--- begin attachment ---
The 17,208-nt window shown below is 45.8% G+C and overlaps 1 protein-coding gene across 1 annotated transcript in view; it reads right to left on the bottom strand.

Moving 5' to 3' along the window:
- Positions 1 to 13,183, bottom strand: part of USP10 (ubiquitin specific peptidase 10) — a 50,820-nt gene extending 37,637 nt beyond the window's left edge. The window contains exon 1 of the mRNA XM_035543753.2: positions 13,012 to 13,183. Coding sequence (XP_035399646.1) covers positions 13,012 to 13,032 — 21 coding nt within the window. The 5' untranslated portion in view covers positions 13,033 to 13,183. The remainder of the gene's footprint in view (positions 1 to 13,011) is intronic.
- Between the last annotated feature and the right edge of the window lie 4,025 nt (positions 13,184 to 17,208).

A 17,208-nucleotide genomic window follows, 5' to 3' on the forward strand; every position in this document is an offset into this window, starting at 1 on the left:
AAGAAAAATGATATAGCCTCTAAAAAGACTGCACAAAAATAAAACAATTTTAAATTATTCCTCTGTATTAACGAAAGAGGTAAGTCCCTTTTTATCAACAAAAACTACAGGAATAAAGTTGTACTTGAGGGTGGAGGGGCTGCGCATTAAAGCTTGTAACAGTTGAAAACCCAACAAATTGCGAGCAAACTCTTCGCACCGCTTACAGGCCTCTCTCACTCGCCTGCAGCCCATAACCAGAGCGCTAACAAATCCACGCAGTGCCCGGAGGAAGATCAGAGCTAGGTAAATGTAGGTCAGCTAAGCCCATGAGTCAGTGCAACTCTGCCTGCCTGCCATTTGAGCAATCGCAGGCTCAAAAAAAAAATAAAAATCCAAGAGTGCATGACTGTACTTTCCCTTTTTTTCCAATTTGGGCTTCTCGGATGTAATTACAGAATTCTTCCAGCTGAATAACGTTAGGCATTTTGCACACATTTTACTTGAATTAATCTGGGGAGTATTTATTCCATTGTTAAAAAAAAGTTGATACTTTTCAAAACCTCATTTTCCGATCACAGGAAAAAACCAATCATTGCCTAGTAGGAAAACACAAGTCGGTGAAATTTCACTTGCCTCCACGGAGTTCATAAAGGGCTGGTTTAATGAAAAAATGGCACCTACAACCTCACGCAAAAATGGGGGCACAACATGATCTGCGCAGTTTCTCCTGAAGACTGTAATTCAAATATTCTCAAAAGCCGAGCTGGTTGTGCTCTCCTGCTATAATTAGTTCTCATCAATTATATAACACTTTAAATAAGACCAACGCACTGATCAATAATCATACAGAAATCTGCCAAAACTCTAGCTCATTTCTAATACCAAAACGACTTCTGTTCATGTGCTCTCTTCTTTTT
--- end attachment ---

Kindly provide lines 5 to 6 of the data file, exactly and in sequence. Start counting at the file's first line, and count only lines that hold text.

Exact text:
A 17,208-nucleotide genomic window follows, 5' to 3' on the forward strand; every position in this document is an offset into this window, starting at 1 on the left:
AAGAAAAATGATATAGCCTCTAAAAAGACTGCACAAAAATAAAACAATTTTAAATTATTCCTCTGTATTAACGAAAGAGGTAAGTCCCTTTTTATCAACAAAAACTACAGGAATAAAGTTGTACTTGAGGGTGGAGGGGCTGCGCATTAAAGCTTGTAACAGTTGAAAACCCAACAAATTGCGAGCAAACTCTTCGCACCGCTTACAGGCCTCTCTCACTCGCCTGCAGCCCATAACCAGAGCGCTAACAAATCCACGCAGTGCCCGGAGGAAGATCAGAGCTAGGTAAATGTAGGTCAGCTAAGCCCATGAGTCAGTGCAACTCTGCCTGCCTGCCATTTGAGCAATCGCAGGCTCAAAAAAAAAATAAAAATCCAAGAGTGCATGACTGTACTTTCCCTTTTTTTCCAATTTGGGCTTCTCGGATGTAATTACAGAATTCTTCCAGCTGAATAACGTTAGGCATTTTGCACACATTTTACTTGAATTAATCTGGGGAGTATTTATTCCATTGTTAAAAAAAAGTTGATACTTTTCAAAACCTCATTTTCCGATCACAGGAAAAAACCAATCATTGCCTAGTAGGAAAACACAAGTCGGTGAAATTTCACTTGCCTCCACGGAGTTCATAAAGGGCTGGTTTAATGAAAAAATGGCACCTACAACCTCACGCAAAAATGGGGGCACAACATGATCTGCGCAGTTTCTCCTGAAGACTGTAATTCAAATATTCTCAAAAGCCGAGCTGGTTGTGCTCTCCTGCTATAATTAGTTCTCATCAATTATATAACACTTTAAATAAGACCAACGCACTGATCAATAATCATACAGAAATCTGCCAAAACTCTAGCTCATTTCTAATACCAAAACGACTTCTGTTCATGTGCTCTCTTCTTTTT